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Gaseous SO3 and H2SO4 in the exhaust of an aircraft gas turbine engine: measurements by CIMS and implications for fuel sulfur conversion to sulfur (VI) and conversion of SO3 to H2SO4

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Sorokin,  Andrey
Frank Arnold - Atmospheric Trace Gases and Ions, Research Groups, MPI for Nuclear Physics, Max Planck Society;

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Katragkou,  Eleni
Frank Arnold - Atmospheric Trace Gases and Ions, Research Groups, MPI for Nuclear Physics, Max Planck Society;

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Arnold,  Frank
Frank Arnold - Atmospheric Trace Gases and Ions, Research Groups, MPI for Nuclear Physics, Max Planck Society;

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Citation

Sorokin, A., Katragkou, E., Arnold, F., Busen, R., & Schumann, U. (2004). Gaseous SO3 and H2SO4 in the exhaust of an aircraft gas turbine engine: measurements by CIMS and implications for fuel sulfur conversion to sulfur (VI) and conversion of SO3 to H2SO4. Atmospheric Environment, 38(3), 449-456. doi:10.1016/j.atmosenv.2003.09.069.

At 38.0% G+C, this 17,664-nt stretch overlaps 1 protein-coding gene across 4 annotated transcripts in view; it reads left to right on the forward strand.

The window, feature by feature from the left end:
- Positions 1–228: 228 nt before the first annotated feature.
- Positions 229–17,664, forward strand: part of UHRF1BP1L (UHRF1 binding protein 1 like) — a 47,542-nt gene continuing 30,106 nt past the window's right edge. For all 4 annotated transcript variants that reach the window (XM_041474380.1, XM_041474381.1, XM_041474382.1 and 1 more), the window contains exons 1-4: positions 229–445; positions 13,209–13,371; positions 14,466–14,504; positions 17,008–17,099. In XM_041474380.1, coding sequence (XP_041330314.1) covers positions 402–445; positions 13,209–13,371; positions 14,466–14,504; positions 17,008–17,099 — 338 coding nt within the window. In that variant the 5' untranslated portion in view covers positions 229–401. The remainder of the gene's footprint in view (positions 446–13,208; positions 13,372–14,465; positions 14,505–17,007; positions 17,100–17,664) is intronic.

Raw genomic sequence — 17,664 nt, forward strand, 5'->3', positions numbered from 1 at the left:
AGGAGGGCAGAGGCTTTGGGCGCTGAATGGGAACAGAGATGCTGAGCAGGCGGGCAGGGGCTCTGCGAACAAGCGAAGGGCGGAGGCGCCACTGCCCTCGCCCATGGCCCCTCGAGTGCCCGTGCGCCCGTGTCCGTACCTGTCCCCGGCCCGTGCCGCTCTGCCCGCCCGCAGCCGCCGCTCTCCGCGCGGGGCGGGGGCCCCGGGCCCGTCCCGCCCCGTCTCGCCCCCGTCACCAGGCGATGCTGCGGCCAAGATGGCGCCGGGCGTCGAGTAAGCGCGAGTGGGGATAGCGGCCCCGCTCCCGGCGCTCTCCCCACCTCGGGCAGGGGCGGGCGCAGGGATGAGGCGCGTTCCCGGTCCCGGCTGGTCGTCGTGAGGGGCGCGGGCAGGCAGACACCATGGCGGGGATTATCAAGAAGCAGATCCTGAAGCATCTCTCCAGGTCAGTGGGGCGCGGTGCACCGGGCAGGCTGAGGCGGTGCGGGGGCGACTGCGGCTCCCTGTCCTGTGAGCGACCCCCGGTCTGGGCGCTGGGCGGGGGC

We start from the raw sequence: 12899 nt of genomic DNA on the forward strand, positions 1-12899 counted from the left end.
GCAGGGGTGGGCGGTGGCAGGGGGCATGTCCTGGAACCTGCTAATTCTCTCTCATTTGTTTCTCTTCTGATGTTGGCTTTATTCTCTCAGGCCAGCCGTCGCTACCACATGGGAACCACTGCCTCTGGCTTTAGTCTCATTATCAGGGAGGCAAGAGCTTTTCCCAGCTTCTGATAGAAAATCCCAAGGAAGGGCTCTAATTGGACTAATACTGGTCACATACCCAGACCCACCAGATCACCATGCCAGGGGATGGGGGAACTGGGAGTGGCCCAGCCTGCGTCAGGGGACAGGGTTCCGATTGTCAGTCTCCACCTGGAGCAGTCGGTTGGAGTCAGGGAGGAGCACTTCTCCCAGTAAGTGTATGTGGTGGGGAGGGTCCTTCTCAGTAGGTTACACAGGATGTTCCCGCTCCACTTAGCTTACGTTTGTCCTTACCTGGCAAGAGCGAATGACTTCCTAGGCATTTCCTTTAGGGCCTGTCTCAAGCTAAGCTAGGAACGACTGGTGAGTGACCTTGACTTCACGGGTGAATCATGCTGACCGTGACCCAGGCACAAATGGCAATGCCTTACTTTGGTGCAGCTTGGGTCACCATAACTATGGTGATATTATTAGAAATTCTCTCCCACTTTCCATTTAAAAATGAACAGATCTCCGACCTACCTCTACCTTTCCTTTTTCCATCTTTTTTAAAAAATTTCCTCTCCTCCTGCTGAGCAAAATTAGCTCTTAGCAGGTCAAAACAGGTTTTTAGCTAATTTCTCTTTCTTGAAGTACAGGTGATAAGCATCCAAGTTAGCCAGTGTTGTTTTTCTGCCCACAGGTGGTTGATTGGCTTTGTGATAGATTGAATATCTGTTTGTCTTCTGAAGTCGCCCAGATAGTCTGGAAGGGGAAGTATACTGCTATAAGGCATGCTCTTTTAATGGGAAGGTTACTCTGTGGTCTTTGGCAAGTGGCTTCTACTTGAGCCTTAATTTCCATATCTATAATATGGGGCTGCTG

Cite as: http://hdl.handle.net/11858/00-001M-0000-0011-8CAD-7
Abstract
An estimation of the conversion efficiency (ε) of fuel sulfur to SO3 and H2SO4, where ε = ([SO3] + [H2SO4])/[ST] and [ST] is the total sulfur atom concentration in the exhaust at the exit of an aircraft gas-turbine combustor, was derived from measurements by comparison with model results. The major results of the presented CIMS experiments and their interpretation with a model simulation are: (i) The efficiency is ε = 2.3 ± 1 % at an exhaust age of about 5 ms from the combustor exit; (ii) The SO3 molecules represent a major fraction of sulfur (VI) gases εA < 50 % and an essential SO3-conversion to H2SO4 takes place in the sampling line where the exhaust gases spend a sufficiently long time and where the temperature is lower than in the hot exhaust. The coincidence of ε from our work (measurements with the sampling point in the exhaust just behind the combustor exit) and ε the measurements in an exhaust at a plume age of about 1 s suggests that the sulfur (VI) formation is inefficient in the post-combustor flow inside the aircraft engine.